10¢ 1845 Baltimore Postmaster’s Provisional
ANALYST: Patricia Stilwell Walker
REVIEWER: Van Koppersmith
PUBLISHED: November 1998 Issue of The Chronicle of the U.S. Classic Postal Issues
DESCRIPTION: A folded letter sheet franked by a handstamp similar in design to a single 1845 issue 10 cent black on bluish Baltimore Postmaster’s Provisional, postmarked with a blue Baltimore cds and a blue PAID handstamp, with also a blue manuscript 10 marking, addressed to Hagerstown, MD.
APPARENT USAGE: Fully prepaid, double rate 5 cents per half ounce letter traveling less than 300 miles under domestic letter rates established July 1, 1845.
ANALYSIS: This folded letter sheet is addressed to Elie Beatty in Hagerstown, MD and is part of the Hagerstown Bank “find,” a very prolific correspondence, readily available in the philatelic market. Inside the letter is a manuscript dateline: Balte Dec 8th 1841. The Baltimore Postmaster’s Provisional adhesive stamps and handstamped postal stationery envelopes were not issued until July 1845, more than three years after this folded letter was mailed. Furthermore, James M. Buchanan did not become postmaster of Baltimore until April 17, 1845, and was not postmaster during 1841 or any time prior to 1845.
The cover is handstamped with the blue BALTIMORE Md/DEC 9 cds and blue PAID markings typical of an 1841 period letter from Baltimore and are genuine. In addition, the blue manuscript 10 is the correct rate for a single letter traveling from 31 to 80 miles according to the official rate schedule established in 1816/1825 and valid until July 1, 1845.
The stamp design of the 10 cent Buchanan adhesive stamps (Scott 3X2 and 3X4) has the “James M. Buchanan” signature in a rectangular box, the dimensions of which are approximately 52mm x 11mm. The stamps were printed from a plate of 12 (2 x 6) containing nine 5 cent stamps and three 10 cent stamps. The handstamped 10 cent postal stationery envelopes (Scott 3XU3 and 3XU4), also issued in 1845, consist of a design that includes a handstamped signature (but not in a box), a handstamped PAID, and a handstamped numeral in oval, all applied separately. The unboxed handstamped signature is only known on postal stationery envelopes.
The bogus handstamp on this folded letter is similar to the design of the stamps (3X2 and 3X4), not of the postal stationery envelope (3XU3). The dimensions of its rectangular box are approximately 51mm x 16mm. No generic Buchanan handstamp, with the signature of James M. Buchanan and a postal value within a rectangular box (i.e. similar to the adhesive stamp), is known.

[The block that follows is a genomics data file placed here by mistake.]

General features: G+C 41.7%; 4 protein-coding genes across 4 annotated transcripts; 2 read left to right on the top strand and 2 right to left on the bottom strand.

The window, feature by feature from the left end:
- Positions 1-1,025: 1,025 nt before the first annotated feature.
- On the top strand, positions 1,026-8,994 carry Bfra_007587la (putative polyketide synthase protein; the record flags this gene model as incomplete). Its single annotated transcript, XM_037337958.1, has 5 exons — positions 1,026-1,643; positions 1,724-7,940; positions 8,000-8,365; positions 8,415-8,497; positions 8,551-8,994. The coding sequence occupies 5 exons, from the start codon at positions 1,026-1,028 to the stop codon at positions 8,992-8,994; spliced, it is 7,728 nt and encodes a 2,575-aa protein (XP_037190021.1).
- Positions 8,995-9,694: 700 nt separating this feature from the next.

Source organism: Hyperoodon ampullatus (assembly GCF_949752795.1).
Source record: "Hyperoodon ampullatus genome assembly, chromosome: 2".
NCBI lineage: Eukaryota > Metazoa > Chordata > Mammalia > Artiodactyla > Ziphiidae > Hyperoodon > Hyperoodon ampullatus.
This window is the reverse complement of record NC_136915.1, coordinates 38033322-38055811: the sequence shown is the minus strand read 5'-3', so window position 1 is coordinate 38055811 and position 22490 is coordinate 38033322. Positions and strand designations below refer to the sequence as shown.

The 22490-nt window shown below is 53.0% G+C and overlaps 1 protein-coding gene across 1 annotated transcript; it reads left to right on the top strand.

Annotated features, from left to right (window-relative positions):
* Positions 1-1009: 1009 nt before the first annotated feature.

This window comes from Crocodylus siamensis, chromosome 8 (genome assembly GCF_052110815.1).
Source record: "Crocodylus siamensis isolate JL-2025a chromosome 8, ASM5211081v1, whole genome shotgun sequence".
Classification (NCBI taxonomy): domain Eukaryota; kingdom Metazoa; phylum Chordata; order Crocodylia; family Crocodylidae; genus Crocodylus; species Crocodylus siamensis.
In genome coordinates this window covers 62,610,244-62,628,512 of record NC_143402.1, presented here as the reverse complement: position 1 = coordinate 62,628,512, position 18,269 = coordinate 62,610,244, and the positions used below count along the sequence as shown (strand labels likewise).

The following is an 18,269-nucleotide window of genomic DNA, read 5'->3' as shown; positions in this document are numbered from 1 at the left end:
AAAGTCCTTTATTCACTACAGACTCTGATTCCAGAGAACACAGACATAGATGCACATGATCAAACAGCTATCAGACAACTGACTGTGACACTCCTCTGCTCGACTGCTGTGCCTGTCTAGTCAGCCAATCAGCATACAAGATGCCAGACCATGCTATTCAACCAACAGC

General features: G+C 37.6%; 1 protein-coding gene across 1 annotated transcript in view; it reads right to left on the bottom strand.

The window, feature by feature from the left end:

In 1946 the Baltimore Philatelic Society produced souvenir sheets which included replicas of the Buchanan 5 cent and 10 cent adhesive stamps. These might be the source of the faked handstamp on this folded letter sheet. The frame lines of each stamp on the souvenir sheet were a rectangle; however, on the original Buchanan stamps, the frame lines were crossed lines. (Although unconfirmed, it is rumored that the plates to produce the souvenir sheets may still exist.) The handstamp on this cover is very similar to the design used for the 10 cent stamp in the souvenir sheet, except that the dimensions of the frame differ, the design of the souvenir sheet frame being 2mm shorter. It should be noted that the exact measurements of the original stamps are not consistent from stamp to stamp because of the different papers used. Even from the same plate position, the frame size of a genuine stamp can vary by as much as a millimeter in length.
CONCLUSION: This folded letter was originally a genuine 1841 stampless cover to which was added a bogus handstamp similar in design to the Baltimore Postmaster’s Provisional adhesive stamps of 1845.